Coronavirus Cases Throughout the World Have Now Surpassed 4 Million, With the U.S. Leading in the Number of Deaths

More than 4 million cases of the novel coronavirus have now been diagnosed worldwide, according to Johns Hopkins University. The education and research institution, which updates its digital tracker cataloging global COVID-19 figures at least twice daily, initially reported the number on Saturday, totaling individual case counts from 187 countries and regions across the globe confronting ramifications of the pandemic. The tracker indicated that at least 50,000 additional cases were identified by Sunday morning.

More than 50 percent of cases detected since the virus first emerged last December were currently active on Sunday, the university's statistics showed. Of roughly 4.05 million people who contracted the illness overall, about 1.38 million had recovered, while nearly 280,000 had died. Those calculations suggested close to 2.4 million people were still infected worldwide, with the United States reporting the highest incidence of cases as well as resulting fatalities.

The U.S. became the new coronavirus pandemic's global epicenter at the end of March, when the number of cases confirmed nationwide surpassed those separately confirmed by Italy and China, which had previously reported the world's highest- and second-highest case counts. At the time, at least 92,000 people had tested positive for the disease across a handful of U.S. states, more than 1,200 of whom had died.

As Newsweek reported on March 27, the U.S. had recently seen a surge in diagnoses, having confirmed more than 50,000 positive cases over the three-week period following its 100th diagnosis. The data, originally published by The Financial Times, pointed to a forthcoming outbreak curve more severe than those experienced in any other affected country.

The U.S. reported the world's highest number of deaths due to the virus several weeks later, in mid-April, and continues to report more fatalities than any nation worldwide. As of Sunday morning, more than 1.3 million cases of the new coronavirus had been confirmed, with at least 78,855 deaths and 212,534 recoveries, according to Johns Hopkins University's tracker. New York has experienced the gravest outbreak compared to any U.S. state. About 25 percent of cases diagnosed nationwide have been confirmed in New York, as have more than 30 percent of deaths.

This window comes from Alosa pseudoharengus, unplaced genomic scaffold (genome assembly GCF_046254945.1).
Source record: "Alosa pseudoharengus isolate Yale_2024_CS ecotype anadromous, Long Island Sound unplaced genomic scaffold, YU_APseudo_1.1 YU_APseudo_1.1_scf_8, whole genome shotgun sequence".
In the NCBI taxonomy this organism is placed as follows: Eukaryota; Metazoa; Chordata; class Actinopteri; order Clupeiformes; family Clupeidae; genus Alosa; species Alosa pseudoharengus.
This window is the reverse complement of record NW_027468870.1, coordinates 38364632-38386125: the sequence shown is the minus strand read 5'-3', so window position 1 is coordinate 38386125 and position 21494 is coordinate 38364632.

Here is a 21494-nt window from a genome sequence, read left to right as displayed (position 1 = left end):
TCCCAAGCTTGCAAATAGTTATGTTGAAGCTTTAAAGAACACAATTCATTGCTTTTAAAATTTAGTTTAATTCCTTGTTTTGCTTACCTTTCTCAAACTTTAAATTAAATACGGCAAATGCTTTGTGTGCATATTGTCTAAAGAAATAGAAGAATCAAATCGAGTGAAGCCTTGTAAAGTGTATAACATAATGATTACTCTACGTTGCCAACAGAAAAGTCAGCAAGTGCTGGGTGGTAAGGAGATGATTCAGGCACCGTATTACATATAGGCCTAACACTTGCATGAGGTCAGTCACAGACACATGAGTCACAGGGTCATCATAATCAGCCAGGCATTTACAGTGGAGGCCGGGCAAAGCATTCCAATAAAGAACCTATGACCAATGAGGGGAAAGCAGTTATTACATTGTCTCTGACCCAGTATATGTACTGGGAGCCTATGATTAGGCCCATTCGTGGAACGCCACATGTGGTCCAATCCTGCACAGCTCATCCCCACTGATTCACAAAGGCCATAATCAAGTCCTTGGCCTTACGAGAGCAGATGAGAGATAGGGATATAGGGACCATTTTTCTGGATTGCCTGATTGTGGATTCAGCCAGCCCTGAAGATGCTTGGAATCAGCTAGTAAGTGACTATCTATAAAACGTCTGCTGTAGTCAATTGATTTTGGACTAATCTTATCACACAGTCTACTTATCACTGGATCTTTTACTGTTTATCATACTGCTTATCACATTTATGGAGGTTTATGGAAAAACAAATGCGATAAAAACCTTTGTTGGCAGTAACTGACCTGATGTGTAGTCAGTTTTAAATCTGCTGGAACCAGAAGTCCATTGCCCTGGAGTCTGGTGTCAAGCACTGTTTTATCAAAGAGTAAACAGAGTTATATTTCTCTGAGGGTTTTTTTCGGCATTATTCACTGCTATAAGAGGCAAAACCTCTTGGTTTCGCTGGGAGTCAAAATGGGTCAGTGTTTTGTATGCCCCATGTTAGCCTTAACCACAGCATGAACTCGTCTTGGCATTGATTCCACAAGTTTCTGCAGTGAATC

New York City, Coronavirus
New Yorkers are pictured walking through Manhattan while wearing masks on May 9. New York has diagnosed the highest number of cases and deaths related to the new coronavirus compared to any U.S. state. Globally, the U.S. has reported significantly more positive cases and resulting fatalities than all other countries affected by the pandemic. Alexi Rosenfeld/Getty

Though U.S. cases and subsequent fatalities account for roughly one-third of global totals in both respects, additional analysis included in the university's online coronavirus resource center has noted that the country's observed case-fatality ratio is lower than others that have experienced significant outbreaks. The populations of those countries—like the United Kingdom, Italy, Spain, France, Belgium and Germany—are much smaller than that of the U.S.

Government officials across the globe, as well as within the U.S., have responded to downward trends in new diagnoses, hospitalizations and deaths related to the new coronavirus recorded in recent weeks. Many national and local administrations have begun to lift stay-at-home orders and non-essential business closures imposed at the pandemic's onset, or intend to do so in the coming weeks. Several U.S. states have launched reopening procedures—although those hardest hit, for the most part, remain closed.